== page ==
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Financial Spread Betting Explained

Posted May 27th, 2012 in Investing by Jeremy Waller

For those with an appetite for risk, there are a wide variety of derivatives that you can trade. When traded as a speculative investment, rather than as a hedge, they can be extremely high risk. Just ask JPMorgan Chase who lost well over $2 billion this month from trading naked credit default swaps.

On the other hand, derivatives have tremendous upside potential. But upside potential isn’t everything – the lottery has a great upside as well!

Spread betting is one of the many derivatives that allow you to speculate on the price movement of an underlying security. If you don’t mind the risk, a great way to make an additional income is spread betting.

Now, let me be clear here. You shouldn’t do this with your retirement portfolio. But if you have some extra money to play with, I don’t have a problem with speculative investments – as long as you are okay with the fact that you could lose 100% of your investment.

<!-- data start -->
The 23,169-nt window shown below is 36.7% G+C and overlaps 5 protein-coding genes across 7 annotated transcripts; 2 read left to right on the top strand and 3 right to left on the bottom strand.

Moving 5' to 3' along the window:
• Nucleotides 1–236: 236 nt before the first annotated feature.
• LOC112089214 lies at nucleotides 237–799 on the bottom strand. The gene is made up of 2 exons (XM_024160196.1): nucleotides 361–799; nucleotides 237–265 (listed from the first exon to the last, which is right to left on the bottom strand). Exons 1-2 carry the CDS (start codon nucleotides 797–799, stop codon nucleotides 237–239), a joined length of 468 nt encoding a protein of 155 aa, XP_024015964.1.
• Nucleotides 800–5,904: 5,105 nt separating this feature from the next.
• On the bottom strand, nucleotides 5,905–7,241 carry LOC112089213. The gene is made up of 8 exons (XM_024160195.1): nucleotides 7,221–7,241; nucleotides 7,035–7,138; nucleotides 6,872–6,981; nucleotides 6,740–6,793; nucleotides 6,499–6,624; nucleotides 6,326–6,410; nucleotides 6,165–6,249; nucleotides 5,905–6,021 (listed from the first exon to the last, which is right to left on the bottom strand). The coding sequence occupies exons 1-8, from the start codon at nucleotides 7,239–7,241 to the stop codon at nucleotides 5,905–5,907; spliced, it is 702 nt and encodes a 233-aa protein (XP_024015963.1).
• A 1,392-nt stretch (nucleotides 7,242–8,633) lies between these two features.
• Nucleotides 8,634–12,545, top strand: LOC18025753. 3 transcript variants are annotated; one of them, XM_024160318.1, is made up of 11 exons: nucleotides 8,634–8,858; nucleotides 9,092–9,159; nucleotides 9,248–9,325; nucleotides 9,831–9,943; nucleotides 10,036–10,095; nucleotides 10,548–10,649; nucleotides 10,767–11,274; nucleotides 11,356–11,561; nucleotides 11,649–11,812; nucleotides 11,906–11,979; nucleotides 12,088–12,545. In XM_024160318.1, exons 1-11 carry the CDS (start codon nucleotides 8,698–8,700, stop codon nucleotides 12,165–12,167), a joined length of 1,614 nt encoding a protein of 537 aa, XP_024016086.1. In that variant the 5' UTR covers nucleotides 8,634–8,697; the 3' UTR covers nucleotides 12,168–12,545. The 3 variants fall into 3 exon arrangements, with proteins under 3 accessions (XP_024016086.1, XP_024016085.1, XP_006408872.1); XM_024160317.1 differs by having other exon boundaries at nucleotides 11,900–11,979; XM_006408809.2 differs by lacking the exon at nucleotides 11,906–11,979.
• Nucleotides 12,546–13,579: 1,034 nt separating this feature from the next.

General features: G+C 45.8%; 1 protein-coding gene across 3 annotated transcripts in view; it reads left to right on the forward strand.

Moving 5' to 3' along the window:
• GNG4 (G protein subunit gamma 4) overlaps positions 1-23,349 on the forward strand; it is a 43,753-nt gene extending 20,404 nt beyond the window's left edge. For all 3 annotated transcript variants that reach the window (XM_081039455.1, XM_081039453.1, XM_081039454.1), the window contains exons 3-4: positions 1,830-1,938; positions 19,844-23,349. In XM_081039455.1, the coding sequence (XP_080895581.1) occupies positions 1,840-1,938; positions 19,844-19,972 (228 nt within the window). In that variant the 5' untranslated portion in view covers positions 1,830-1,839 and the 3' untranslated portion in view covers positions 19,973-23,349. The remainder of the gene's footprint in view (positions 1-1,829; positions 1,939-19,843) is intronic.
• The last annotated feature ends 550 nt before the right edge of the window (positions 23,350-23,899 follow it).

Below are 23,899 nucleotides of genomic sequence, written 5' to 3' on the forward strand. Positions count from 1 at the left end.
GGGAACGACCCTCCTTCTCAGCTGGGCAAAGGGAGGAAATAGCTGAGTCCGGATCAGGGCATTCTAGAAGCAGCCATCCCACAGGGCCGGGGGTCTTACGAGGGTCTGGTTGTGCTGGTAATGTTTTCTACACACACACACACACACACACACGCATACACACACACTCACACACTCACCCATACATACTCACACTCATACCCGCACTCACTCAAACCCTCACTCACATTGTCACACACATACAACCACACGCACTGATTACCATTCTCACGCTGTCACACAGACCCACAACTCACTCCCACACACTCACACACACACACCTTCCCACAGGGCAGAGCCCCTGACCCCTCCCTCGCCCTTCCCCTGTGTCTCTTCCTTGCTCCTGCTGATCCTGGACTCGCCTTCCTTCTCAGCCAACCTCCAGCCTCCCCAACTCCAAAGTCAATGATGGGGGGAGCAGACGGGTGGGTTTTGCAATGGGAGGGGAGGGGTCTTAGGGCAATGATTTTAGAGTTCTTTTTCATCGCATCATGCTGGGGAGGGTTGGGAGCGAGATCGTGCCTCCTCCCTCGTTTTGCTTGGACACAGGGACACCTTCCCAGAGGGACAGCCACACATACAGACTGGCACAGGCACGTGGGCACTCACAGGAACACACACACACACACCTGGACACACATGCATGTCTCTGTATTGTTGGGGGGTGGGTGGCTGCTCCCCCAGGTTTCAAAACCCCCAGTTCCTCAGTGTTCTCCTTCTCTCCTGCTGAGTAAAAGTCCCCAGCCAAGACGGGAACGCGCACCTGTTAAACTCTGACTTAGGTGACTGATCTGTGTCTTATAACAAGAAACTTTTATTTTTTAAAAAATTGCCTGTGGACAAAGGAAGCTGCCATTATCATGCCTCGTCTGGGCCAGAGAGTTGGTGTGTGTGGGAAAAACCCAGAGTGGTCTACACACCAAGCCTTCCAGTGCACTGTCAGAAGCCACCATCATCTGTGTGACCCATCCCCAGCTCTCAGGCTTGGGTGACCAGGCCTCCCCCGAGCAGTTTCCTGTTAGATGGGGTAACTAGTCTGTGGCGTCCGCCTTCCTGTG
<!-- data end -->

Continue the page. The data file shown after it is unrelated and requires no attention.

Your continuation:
The Basics of Betting the Spread

Essentially, spread betting is placing a bet on the price movement of a security. Let’s say that Apple is trading at $550. You believe it is oversold and think that the price will rise over the next few weeks. You could use a spread betting firm to bet a certain dollar amount per point. If you buy a stake size of $10 per point then you gain $10 for every point that Apple rises. Conversely, you lose $10 per point that Apple falls.

Say after two weeks, Apple is trading at $575. You could exit your position, taking a profit of  $250 (25 point increase x $10). It works in reverse as well; if you exit your stake when Apple is at $540 your loss would be $200.

How to Manage Risk in Spread Betting

Stop loss orders can be used in spread betting in the same way they can be used when trading equities.

Before you open a new position, you should already know at what price you will take your profits and at what price you will cut your losses. As soon as you get into the position, immediately set your stop loss – allowing some room for price fluctuation, but tight enough that you won’t lose more than you can afford.

As mentioned above, the amount you invest should be a very small percentage of your portfolio. Never use money that you can’t afford to lose. Spread betting offers the potential for high returns, but also has the potential to wipe you out if you don’t effectively manage your risk.

 

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